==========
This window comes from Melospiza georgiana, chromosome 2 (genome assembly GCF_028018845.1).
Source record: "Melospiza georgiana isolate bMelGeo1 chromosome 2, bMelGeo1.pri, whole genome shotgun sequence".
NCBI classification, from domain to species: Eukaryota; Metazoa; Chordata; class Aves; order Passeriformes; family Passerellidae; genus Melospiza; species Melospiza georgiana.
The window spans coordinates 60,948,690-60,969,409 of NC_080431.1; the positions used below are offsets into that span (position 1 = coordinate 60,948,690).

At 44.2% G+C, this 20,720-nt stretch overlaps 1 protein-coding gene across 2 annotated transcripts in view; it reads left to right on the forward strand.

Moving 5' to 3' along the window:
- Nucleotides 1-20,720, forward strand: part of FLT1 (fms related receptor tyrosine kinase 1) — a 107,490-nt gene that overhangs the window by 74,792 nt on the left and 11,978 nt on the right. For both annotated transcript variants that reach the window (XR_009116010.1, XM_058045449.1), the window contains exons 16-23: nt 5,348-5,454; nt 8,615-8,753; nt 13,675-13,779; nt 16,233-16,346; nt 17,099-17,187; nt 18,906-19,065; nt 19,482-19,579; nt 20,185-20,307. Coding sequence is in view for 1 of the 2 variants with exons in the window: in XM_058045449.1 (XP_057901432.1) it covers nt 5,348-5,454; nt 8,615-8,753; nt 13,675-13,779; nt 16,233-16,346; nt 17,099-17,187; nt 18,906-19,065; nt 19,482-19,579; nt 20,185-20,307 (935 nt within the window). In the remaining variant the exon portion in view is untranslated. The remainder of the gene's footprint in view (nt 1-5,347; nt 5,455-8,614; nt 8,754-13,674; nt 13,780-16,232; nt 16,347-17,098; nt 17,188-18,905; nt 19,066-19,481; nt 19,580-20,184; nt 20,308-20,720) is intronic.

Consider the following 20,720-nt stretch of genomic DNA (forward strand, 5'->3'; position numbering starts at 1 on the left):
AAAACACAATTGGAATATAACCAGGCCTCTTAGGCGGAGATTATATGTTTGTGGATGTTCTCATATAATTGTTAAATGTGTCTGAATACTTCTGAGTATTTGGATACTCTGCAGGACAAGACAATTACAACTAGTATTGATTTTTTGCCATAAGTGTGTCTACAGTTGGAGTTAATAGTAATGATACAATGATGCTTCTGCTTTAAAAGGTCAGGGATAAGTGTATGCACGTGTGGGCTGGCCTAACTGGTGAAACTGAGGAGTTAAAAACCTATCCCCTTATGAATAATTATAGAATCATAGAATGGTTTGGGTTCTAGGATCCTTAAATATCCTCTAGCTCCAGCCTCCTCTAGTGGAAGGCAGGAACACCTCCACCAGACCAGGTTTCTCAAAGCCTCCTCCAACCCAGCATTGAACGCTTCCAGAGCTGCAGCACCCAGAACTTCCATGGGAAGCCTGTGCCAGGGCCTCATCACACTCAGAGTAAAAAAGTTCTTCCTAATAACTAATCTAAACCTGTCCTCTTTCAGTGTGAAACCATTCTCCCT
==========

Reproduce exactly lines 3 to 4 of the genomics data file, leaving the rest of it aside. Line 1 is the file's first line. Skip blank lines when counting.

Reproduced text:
NCBI classification, from domain to species: Eukaryota; Metazoa; Chordata; class Aves; order Passeriformes; family Passerellidae; genus Melospiza; species Melospiza georgiana.
The window spans coordinates 60,948,690-60,969,409 of NC_080431.1; the positions used below are offsets into that span (position 1 = coordinate 60,948,690).